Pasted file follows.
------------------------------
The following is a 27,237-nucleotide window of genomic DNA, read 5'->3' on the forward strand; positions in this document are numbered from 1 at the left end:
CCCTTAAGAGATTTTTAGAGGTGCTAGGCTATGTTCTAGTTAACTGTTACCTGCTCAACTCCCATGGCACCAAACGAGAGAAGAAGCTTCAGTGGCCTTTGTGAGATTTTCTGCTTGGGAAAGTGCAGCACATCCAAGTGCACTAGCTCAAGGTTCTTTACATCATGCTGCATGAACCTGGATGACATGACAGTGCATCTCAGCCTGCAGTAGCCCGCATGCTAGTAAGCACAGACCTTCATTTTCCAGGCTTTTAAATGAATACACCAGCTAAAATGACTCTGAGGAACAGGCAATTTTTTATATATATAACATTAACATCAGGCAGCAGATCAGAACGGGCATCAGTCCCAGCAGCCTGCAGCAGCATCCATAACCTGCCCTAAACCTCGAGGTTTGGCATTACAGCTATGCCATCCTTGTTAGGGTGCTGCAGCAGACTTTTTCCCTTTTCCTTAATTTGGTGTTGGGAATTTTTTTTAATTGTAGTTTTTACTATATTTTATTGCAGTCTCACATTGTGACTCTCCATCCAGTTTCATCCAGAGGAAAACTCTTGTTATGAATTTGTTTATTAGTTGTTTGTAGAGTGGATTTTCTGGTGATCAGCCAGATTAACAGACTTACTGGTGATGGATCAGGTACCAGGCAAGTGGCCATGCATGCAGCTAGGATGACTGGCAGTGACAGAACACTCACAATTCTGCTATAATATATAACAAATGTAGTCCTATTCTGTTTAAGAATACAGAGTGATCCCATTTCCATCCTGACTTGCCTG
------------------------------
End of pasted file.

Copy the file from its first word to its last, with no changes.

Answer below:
The following is a 27,237-nucleotide window of genomic DNA, read 5'->3' on the forward strand; positions in this document are numbered from 1 at the left end:
CCCTTAAGAGATTTTTAGAGGTGCTAGGCTATGTTCTAGTTAACTGTTACCTGCTCAACTCCCATGGCACCAAACGAGAGAAGAAGCTTCAGTGGCCTTTGTGAGATTTTCTGCTTGGGAAAGTGCAGCACATCCAAGTGCACTAGCTCAAGGTTCTTTACATCATGCTGCATGAACCTGGATGACATGACAGTGCATCTCAGCCTGCAGTAGCCCGCATGCTAGTAAGCACAGACCTTCATTTTCCAGGCTTTTAAATGAATACACCAGCTAAAATGACTCTGAGGAACAGGCAATTTTTTATATATATAACATTAACATCAGGCAGCAGATCAGAACGGGCATCAGTCCCAGCAGCCTGCAGCAGCATCCATAACCTGCCCTAAACCTCGAGGTTTGGCATTACAGCTATGCCATCCTTGTTAGGGTGCTGCAGCAGACTTTTTCCCTTTTCCTTAATTTGGTGTTGGGAATTTTTTTTAATTGTAGTTTTTACTATATTTTATTGCAGTCTCACATTGTGACTCTCCATCCAGTTTCATCCAGAGGAAAACTCTTGTTATGAATTTGTTTATTAGTTGTTTGTAGAGTGGATTTTCTGGTGATCAGCCAGATTAACAGACTTACTGGTGATGGATCAGGTACCAGGCAAGTGGCCATGCATGCAGCTAGGATGACTGGCAGTGACAGAACACTCACAATTCTGCTATAATATATAACAAATGTAGTCCTATTCTGTTTAAGAATACAGAGTGATCCCATTTCCATCCTGACTTGCCTG